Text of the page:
Dissertation/Thesis Abstract

Pregnant and Parenting Teenagers: The Experiences of Earning a High School Degree in South Louisiana
by Gonzalez, Kelly Folds, D.E., University of Louisiana at Lafayette, 2017, 175; 10607894
Abstract (Summary)

Teenage pregnancy greatly influences the probability of high school graduation for girls (Ng & Kay, 2012; Solomon-Fears, 2015). Only 51% of women who give birth as teenagers earn a high school diploma by the time they are 22 years old, as compared to 89% of their non-teen-pregnant contemporaries (Ng & Kay, 2012). The United States Department of Education reports that the median income of a person from 18 to 67 years of age in 2012 without a high school degree was about $25,000, as compared to $46,000 with a high school degree (Stark & Noel, 2015). In a lifetime, that amounts to a personal loss of $670,000 because of the lack of a high school diploma and reflects a $250,000 loss to the national economy in reduced tax contributions, higher rates of illegal activity, and higher costs in welfare dependence (Stark & Noel, 2015). The final goal of this study was to create a flow chart to provide suggested support for pregnant and parenting teenagers in South Louisiana high schools to ensure graduation. To accomplish this goal, this qualitative phenomenological study investigated the perceptions of women in South Louisiana who experienced a teenage pregnancy while in high school and went on to earn a high school degree, in relation to: (1) experiences in high school, (2) the effects of their individual attributes on high school experiences, (3) school-provided supports they found to be beneficial, and (4) what they believed to be their greatest support leading to graduation. Nine participants were interviewed, and the findings revealed that women who experienced a teenage pregnancy in South Louisiana and went on to earn a high school degree (1) felt some sense of shame or embarrassment during the pregnancy, (2) experienced a lack of understanding or compassion by school personnel and their peers, (3) if African American, were generally more resilient, (4) had educational aspirations and academic success prior to pregnancy, (5) may have opted to attend an alternative school rather than stay at their base school, and (6) valued connecting with others with similar experiences.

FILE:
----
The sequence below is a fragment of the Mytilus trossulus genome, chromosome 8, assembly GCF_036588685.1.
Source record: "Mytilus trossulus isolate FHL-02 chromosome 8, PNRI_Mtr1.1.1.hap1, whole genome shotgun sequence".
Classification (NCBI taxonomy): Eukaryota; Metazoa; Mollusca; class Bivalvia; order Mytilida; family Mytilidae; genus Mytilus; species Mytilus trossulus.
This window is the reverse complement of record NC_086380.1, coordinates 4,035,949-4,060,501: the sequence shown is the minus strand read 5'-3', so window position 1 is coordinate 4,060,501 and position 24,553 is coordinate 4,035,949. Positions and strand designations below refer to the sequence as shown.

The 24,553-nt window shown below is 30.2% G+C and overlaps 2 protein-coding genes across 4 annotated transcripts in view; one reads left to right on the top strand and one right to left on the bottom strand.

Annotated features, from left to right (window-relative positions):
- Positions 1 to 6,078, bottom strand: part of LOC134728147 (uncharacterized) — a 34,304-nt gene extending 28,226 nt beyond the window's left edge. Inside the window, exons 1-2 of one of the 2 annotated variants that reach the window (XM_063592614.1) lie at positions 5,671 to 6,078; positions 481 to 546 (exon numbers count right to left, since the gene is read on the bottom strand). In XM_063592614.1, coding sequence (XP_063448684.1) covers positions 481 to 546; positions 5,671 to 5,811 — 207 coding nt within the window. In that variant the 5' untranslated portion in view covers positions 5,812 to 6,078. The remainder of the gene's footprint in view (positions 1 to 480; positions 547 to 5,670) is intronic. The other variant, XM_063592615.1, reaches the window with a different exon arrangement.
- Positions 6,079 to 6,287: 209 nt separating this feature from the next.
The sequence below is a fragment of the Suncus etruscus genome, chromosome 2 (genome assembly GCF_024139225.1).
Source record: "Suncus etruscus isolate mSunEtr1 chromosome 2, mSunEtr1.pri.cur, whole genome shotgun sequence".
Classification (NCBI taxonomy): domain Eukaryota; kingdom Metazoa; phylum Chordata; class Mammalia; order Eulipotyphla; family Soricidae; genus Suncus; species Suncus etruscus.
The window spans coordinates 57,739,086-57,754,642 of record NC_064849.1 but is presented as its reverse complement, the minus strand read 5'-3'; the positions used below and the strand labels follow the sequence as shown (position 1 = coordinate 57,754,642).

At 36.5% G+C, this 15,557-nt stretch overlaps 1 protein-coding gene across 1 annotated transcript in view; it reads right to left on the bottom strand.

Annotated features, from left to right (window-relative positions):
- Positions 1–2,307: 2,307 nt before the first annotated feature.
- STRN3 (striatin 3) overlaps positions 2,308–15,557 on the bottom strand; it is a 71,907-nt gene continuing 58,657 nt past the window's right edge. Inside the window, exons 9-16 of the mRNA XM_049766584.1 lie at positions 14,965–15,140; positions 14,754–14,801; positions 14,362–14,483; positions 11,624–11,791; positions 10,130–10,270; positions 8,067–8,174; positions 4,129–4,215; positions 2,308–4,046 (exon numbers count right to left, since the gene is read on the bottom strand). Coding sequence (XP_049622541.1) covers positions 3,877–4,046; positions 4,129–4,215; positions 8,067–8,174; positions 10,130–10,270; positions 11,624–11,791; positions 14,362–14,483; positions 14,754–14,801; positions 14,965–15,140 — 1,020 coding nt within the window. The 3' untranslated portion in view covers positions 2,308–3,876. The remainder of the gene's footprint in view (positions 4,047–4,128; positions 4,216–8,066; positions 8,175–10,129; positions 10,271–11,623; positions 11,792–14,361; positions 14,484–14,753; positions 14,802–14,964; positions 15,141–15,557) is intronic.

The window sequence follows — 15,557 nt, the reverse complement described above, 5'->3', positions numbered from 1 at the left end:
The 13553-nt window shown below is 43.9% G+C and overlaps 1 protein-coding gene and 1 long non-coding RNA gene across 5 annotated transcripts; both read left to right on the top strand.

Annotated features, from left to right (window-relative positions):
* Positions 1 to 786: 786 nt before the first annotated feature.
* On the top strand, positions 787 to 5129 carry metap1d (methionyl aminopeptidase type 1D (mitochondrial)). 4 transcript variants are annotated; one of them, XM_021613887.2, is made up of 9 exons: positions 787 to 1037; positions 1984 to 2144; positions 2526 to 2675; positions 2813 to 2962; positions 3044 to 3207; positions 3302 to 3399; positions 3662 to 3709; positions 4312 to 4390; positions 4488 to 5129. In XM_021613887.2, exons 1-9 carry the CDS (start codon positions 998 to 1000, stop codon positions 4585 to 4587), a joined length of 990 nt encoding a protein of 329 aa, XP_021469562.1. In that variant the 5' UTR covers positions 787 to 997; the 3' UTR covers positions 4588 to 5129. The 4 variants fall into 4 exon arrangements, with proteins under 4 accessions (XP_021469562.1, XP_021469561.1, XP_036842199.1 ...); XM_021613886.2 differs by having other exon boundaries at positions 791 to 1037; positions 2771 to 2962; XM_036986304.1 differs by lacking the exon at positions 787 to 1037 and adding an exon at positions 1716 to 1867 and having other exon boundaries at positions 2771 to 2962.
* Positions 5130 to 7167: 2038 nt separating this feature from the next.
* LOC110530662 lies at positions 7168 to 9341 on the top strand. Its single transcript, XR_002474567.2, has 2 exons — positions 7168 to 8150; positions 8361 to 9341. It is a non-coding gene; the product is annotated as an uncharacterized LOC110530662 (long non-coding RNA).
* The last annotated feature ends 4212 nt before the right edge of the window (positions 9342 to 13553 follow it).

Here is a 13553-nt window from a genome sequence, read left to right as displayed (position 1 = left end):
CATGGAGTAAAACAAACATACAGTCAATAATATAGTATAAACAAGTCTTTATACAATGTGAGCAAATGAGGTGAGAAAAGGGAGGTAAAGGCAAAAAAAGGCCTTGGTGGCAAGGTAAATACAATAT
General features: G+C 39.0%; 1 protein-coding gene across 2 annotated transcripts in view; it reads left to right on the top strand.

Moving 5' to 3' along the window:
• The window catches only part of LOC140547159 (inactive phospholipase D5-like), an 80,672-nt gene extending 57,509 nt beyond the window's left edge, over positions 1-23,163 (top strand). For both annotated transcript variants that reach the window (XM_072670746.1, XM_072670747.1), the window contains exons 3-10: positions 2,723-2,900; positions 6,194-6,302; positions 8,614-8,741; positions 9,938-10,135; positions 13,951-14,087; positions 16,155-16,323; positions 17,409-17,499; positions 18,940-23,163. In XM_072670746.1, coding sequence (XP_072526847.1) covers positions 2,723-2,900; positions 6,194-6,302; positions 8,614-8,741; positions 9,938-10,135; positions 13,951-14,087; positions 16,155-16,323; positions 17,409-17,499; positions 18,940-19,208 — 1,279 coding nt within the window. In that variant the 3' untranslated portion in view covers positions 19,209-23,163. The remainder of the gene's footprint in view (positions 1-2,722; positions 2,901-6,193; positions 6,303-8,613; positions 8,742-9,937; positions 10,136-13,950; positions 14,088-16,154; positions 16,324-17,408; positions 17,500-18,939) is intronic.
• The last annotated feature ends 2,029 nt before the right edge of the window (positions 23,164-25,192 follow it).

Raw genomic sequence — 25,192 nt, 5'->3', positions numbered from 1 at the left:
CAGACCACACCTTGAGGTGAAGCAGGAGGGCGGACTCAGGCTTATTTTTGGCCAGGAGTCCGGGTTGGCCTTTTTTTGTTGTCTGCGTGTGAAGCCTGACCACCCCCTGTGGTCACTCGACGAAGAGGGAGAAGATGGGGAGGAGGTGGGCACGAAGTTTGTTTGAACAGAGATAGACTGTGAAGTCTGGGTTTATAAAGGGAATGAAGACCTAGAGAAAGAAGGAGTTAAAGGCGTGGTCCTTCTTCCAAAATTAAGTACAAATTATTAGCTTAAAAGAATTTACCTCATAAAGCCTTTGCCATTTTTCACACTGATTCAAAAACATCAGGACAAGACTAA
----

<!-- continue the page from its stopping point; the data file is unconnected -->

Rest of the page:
Indexing (document details)
Advisor: Olivier, Dianne F.
Commitee: Griggs, Dana, Trahan, Mitzi P.
School: University of Louisiana at Lafayette
Department: Educational Leadership
School Location: United States -- Louisiana
Source: DAI-A 79/03(E), Dissertation Abstracts International
Source Type: DISSERTATION
Subjects: Educational leadership, Education, Secondary education
Keywords: High school graduation, Louisiana, Teenage pregnancy
Publication Number: 10607894
ISBN: 978-0-355-45245-7
Copyright © 2019 ProQuest LLC. All rights reserved. Terms and Conditions Privacy Policy Cookie Policy
ProQuest